We worked with a company called Baobab to create infrastructure that has enabled it to acquire a national license, and place it among the top two national micro-finance banks in the country, while growing its balance sheet over 10 times.
We have also had an energy inclusion fund, looking to make energy cleaner for the low-income households that majorly rely on firewood, which causes indoor air pollution, and drives illnesses and infant mortality.
The energy fund sought to drive energy inclusion, and reduce deforestation, through clean energy options for cooking and lighting, which improved the lives of smallholder farming families, and particularly for girls, who were no longer required to spend hours sourcing firewood.
We later launched our second inclusion fund, which went beyond financial inclusion, to look at access to essential services, finance, health, education, housing. We’ve had a series of funds since that time around that theme, all underpinned by the use of technology in driving transformation and access.
Then came the launch of Alitheia IDF in 2015, what informed this decision?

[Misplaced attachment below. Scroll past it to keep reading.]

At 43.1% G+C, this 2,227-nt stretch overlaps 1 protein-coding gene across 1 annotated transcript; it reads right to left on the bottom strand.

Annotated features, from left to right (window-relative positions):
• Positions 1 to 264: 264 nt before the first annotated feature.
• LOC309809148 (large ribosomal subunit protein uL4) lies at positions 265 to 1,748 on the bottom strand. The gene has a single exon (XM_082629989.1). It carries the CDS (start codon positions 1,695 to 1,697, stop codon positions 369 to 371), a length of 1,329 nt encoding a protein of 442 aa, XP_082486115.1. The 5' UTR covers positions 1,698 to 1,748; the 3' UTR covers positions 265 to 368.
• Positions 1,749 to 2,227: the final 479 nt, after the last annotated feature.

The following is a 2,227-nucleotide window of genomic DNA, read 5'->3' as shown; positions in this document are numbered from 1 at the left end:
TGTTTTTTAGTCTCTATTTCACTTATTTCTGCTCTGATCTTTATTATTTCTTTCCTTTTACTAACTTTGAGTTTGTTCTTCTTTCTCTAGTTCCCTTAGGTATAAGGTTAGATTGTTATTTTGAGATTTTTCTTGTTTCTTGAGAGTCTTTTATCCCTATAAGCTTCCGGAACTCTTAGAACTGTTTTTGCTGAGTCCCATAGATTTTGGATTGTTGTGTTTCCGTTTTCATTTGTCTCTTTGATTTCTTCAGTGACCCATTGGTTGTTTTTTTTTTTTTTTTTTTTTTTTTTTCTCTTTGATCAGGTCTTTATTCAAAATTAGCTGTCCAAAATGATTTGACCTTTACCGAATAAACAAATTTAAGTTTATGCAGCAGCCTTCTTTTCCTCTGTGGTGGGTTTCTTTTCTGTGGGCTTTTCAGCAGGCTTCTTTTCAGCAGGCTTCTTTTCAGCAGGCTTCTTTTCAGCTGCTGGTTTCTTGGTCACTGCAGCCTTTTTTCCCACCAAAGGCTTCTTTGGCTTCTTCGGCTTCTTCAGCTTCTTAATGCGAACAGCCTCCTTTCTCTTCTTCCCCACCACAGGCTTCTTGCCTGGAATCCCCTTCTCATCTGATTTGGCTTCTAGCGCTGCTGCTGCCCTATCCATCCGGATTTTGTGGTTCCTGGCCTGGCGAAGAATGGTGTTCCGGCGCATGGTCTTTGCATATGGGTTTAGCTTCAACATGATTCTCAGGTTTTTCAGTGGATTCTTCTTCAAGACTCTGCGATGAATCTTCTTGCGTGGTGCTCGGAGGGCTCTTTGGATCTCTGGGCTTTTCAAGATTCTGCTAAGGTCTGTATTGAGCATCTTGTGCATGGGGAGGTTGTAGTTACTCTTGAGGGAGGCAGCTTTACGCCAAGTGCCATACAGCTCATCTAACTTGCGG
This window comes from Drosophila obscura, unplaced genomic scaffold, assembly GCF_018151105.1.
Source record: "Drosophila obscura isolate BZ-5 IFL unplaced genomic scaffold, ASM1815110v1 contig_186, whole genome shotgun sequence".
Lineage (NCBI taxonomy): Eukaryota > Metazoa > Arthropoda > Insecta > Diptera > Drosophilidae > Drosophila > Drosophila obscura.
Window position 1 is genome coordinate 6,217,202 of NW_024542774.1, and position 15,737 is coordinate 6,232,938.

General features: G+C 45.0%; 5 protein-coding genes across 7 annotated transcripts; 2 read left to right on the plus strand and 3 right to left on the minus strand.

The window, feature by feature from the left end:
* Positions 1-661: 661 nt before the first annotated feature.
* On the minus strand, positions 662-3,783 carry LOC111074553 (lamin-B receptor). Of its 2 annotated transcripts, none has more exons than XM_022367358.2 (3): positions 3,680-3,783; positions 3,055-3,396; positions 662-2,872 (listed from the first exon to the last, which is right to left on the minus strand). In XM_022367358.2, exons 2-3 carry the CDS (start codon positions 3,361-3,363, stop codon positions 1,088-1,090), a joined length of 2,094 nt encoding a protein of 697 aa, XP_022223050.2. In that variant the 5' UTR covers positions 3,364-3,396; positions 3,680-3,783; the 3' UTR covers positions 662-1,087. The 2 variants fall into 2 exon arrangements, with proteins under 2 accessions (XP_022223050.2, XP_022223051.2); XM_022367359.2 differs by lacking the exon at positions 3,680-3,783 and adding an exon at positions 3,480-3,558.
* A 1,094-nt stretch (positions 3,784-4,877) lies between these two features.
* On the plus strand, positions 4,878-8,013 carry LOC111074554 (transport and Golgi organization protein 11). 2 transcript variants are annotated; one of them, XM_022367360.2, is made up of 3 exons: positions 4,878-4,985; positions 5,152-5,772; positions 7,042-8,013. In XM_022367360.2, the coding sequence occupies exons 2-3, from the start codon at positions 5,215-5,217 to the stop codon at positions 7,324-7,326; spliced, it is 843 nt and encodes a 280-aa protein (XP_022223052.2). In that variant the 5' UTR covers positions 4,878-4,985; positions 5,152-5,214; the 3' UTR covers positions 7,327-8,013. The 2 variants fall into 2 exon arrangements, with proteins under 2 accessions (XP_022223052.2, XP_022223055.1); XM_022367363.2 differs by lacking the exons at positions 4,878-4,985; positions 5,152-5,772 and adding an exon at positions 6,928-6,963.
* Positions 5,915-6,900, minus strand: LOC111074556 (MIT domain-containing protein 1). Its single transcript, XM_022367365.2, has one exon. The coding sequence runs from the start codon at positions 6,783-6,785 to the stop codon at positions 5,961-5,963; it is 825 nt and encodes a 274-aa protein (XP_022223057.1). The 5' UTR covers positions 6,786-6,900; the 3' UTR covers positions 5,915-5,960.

Inclusion being a key part of what we do, we looked at the portfolio of assets that we had, their management, and the teams behind them, and we saw that even within our own portfolio, there was a scarcity of female owners.
There was a poor representation of women in boardrooms, and in management, and we felt that we could do better to diversify capital and address the issue that less than 5% of capital went to female founders. We sought to address the imbalance in capital to founders, as well as the representation in senior boardroom positions and management, as well as within value chains – both production and consumption.
The dividends of diversity are better corporate governance, broader perspectives, enhanced innovation, and entrenching many gender factors in decision-making like broadening market access and reach to tap women, who control over $15 trillion of purchasing power.